Obama Ready to Release Secret Memo on Drone Strikes

Photographer: Pete Marovich/Bloomberg

Senator Rand Paul, a Republican from Kentucky. Close

Senator Rand Paul, a Republican from Kentucky.

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Photographer: Pete Marovich/Bloomberg

Senator Rand Paul, a Republican from Kentucky.

President Barack Obama’s administration will make public a secret legal memo it has used to justify drone strikes against U.S. citizens overseas who are suspected terrorists, an administration official said.

U.S. Attorney General Eric Holder has agreed not to appeal a court ruling that required disclosure of the memo, said the official who spoke on condition of anonymity. Redactions will be made before the release, which will take time, the official said.

Administration disclosure of its decision to release the memo was made a day before a vote scheduled today in the U.S. Senate on advancing the nomination of its author to become a federal judge. Former Justice Department official David Barron was nominated by Obama for the 1st U.S. Circuit Court of Appeals in Boston.

Lawmakers led by Republican Senator Rand Paul of Kentucky have been demanding the release of the legal advice written by Barron justifying the use of lethal force against U.S. citizens during counterterrorism operations.

The controversy arose with the killing of Anwar al-Awlaki, a U.S. citizen, by a drone strike in Yemen in 2011. The U.S. said al-Awlaki was a key leader of al-Qaeda in the Arabian Peninsula. Al-Awlaki’s teenage son was killed in a separate drone strike, in which he wasn’t a target, two weeks after his father died.

In an opinion article published yesterday in the Boston Herald, Paul wrote that he didn’t argue with the notion that al-Awlaki deserved to die.

Deciding Punishment

“I don’t necessarily disagree with his punishment,” Paul wrote. “I disagree with how the punishment was decided. American citizens not on a battlefield must be convicted before they are sentenced to death.”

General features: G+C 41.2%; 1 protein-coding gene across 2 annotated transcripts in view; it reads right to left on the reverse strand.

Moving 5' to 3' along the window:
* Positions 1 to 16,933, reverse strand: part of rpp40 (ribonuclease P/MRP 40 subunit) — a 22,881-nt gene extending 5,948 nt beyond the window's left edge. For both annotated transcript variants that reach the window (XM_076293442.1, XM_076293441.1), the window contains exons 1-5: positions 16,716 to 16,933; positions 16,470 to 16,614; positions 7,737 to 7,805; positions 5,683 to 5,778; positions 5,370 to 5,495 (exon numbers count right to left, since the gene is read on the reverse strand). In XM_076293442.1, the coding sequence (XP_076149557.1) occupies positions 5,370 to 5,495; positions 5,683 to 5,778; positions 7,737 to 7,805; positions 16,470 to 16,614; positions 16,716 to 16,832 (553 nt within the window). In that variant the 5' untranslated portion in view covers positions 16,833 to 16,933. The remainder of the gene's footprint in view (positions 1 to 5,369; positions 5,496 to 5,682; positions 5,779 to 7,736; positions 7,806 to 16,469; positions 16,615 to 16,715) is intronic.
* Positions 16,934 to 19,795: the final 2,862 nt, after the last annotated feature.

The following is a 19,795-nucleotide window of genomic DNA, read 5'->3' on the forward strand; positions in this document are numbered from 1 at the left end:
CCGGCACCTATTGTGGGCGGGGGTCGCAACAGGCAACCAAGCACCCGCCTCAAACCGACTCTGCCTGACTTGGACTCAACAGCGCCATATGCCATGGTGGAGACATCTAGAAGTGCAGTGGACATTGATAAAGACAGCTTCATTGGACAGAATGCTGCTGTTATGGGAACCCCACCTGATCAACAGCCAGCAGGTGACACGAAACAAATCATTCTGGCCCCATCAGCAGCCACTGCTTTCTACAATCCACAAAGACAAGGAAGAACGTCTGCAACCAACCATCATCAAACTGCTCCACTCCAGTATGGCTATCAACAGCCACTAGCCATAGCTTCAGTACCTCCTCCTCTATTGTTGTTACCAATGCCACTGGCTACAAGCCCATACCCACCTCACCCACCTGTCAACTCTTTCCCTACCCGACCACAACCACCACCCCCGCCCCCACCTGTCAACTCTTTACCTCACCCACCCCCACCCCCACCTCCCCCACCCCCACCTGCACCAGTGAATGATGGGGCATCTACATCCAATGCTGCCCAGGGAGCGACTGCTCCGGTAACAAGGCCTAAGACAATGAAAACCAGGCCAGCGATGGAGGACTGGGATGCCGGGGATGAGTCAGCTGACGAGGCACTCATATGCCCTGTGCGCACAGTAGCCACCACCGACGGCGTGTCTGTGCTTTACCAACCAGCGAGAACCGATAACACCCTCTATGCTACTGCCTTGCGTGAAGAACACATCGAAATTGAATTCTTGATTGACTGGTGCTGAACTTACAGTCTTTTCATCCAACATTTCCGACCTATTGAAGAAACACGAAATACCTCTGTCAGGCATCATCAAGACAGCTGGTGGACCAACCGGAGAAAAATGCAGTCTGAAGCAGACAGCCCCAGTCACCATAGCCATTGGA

Paul said he would oppose Barron’s nomination because of his memos justifying such strikes.

The American Civil Liberties Union, while not taking a position on Barron, urged all senators to read Barron’s policy paper before voting.

“The release of this memo will allow the public to better understand the scope of the authority that the government is claiming,” said ACLU Deputy Legal Director Jameel Jaffer, who argued the lawsuit seeking release of the targeted killings papers before the Second Circuit Court of Appeals. “We will continue to argue in court for the public release of the other targeted killing memos and related documents.”

“In order to make a fair assessment about the drone program, the American people need to know who is being killed in our name,” Daphne Eviatar of advocacy group Human Rights First said in a statement.

Holder accepted the recommendation of U.S. Solicitor General Donald B. Verrilli Jr. not to appeal the case, said the administration official, who wasn’t authorized to make a statement.

To contact the reporters on this story: Margaret Talev in Washington at mtalev@bloomberg.net; Del Quentin Wilber in Washington at dwilber@bloomberg.net

To contact the editors responsible for this story: Steven Komarow at skomarow1@bloomberg.net Joe Sobczyk, Michael Shepard

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